Church of Saint Euphemia
The Parish Church of Saint Euphemia is mentioned in 1349, while the new church is mentioned in 1679. The Venetian Late Baroque painter Giovanni Battista Augusta Pitteri, who lived and worked in Zadar for a long time, painted the medallions with scenes of the Mystery of the Holy Rosary for the Church of Saint Euphemia. The medallions are kept in the parish church and they are a Cultural Good of the Republic of Croatia. The altar picture of the Assumption of the Blessed Virgin Mary with St. John the Baptist, St. Michael and St. Euphemia of the Venetian Baroque painter Bartolomeo Litterini on the main altar is a Cultural Good of the Republic of Croatia.
Baroque summer residence Lantana
The Baroque summer residence Lantana of Marko Antun Lantana noble family from Zadar, dating from the 17th century is a wonderful example of Venetian urban architecture. The summer residence has a rich political history. The ceremony of handing over the duty of the Venetian dodge for Dalmatia and Albania was organized in it until the fall of Venice in 1797. Countess Lantana lived in the summer residence until 1945, and after she went to Italy she left the castle to her housekeepers.
Church of St. Lawrence
The Romanesque Church of St. Lawrence is mentioned for the first time in 1075/76, but also in the Bull of Pope Celestin III from 1195. Lukoran is the birthplace of friar Šimun Klimantović (around 1460-1520), writer, Glagolitic priest. His Glagolitic collections are famous, two are kept in the Russian National Library in Saint Petersburg and one in Zagreb in Ksaver.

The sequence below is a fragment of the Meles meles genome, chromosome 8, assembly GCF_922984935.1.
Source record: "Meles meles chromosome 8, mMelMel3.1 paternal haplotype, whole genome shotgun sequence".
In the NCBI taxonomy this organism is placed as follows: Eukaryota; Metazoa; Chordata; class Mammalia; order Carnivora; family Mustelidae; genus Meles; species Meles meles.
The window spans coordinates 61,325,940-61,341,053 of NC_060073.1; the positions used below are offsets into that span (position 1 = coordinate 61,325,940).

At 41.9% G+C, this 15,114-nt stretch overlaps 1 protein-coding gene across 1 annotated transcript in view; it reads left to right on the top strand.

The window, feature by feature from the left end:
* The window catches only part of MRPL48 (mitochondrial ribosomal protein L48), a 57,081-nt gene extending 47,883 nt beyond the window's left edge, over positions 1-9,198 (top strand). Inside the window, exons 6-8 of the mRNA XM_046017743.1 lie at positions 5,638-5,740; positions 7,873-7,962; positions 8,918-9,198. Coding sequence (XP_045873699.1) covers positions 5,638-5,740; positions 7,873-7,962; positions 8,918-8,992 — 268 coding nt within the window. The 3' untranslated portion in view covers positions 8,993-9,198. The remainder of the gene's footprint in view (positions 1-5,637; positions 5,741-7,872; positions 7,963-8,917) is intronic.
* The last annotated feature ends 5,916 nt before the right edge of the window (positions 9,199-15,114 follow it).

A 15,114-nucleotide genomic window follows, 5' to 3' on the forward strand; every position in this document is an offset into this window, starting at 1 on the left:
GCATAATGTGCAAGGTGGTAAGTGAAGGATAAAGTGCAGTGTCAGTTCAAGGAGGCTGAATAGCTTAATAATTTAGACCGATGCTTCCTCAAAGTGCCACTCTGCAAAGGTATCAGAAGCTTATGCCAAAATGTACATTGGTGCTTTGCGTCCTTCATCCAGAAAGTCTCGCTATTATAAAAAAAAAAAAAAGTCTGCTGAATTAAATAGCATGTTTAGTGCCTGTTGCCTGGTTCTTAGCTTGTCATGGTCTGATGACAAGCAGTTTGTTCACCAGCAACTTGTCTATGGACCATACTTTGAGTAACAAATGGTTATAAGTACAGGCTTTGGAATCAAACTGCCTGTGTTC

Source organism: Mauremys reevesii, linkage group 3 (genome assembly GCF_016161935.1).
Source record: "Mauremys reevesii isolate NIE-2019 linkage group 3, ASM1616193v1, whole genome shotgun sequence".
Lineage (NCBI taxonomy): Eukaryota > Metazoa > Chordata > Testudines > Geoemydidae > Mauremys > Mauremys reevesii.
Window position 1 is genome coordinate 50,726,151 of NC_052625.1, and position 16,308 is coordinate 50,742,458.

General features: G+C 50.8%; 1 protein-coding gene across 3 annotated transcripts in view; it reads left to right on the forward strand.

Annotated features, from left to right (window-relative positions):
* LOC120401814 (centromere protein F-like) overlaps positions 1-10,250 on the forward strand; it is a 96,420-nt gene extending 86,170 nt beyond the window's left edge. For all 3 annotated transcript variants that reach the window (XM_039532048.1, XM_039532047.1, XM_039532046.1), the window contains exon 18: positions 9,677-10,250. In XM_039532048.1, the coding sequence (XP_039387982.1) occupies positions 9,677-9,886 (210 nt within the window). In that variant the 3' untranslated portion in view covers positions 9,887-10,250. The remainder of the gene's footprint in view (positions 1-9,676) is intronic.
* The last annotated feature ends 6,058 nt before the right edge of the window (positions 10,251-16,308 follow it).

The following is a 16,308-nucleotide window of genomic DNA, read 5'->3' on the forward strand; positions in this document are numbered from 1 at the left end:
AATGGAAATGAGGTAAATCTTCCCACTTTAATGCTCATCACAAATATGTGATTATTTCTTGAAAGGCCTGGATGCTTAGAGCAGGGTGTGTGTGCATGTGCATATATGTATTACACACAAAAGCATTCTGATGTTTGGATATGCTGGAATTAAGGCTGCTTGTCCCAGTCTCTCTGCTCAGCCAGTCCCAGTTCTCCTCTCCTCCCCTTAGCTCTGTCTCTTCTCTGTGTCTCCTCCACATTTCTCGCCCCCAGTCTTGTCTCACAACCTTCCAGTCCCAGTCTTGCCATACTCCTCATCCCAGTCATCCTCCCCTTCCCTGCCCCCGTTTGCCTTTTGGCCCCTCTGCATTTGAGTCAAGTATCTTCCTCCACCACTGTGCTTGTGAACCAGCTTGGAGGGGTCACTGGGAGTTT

Baroque summer residence De Ponte
The baroque summer residence De Ponte of the Zadar noble family De Ponte in Mali Lukoran has been preserved in its original form. The Croatian poet Peter Preradović, at that time an Austrian officer in Zadar, courted the beautiful countess Paola De Ponte, and on that occasion he composed the famous Croatian patriotic poem “Dawn is Breaking, Day will Come” (“Zora puca, bit će dana”) in the park behind the summer residence. In the park is the pine under which Preradović sat while writing the Croatian patriotic poem.
Church of St. Paul the First Hermit
The Church of St. Paul the First Hermit in Galevac was built before the Monastery of St. Paul the First Hermit, and the Order of Saint Paul the First Hermit abided in the same until they moved to Hungary at the end of the 14th century. On 4 December 1443 the Archbishop of Zadar Lovro Venier handed over the Monastery with the Church of Saint Paul to the Third Order Regular of St. Francis. In 1912 the stone cave of Our Lady of Lourdes with a statue of Virgin Mary of Massabielle was built in the courtyard of the Monastery. In the memorial park there is a replica of the stone sanctuary in Lourdes. On the coast of Galevac, in 1900, a monument was erected to the washerwomen who lost their lives on their way to Zadar, drowning in 1891 near the island. The Monastery has a rich collection of Glagolitic scripts, and there is also the ritual of friar Šimun Klimantović from 1492 “Regula pokornih bratje i sestar ot kajanja tretoga reda blaženoga Franciska, ku potvrdi Mikula papa četvrti”.
There are two memorial sites on the islet with busts of Dalmatia's historical figures and an 18th century monumental cemetery.
Church of Saint Helen
The Church of Saint Helen is located on the lookout above the Old Village in the interior of the island.
Church of Saint Peter and Paul
The parish Church of Saint Peter and Paul with a cemetery is located on a hill outside the village, and it was built in 1579. The church was restored and the bell tower was built in 1991
Church of Our Lady of Health
Smaller church built in 1602.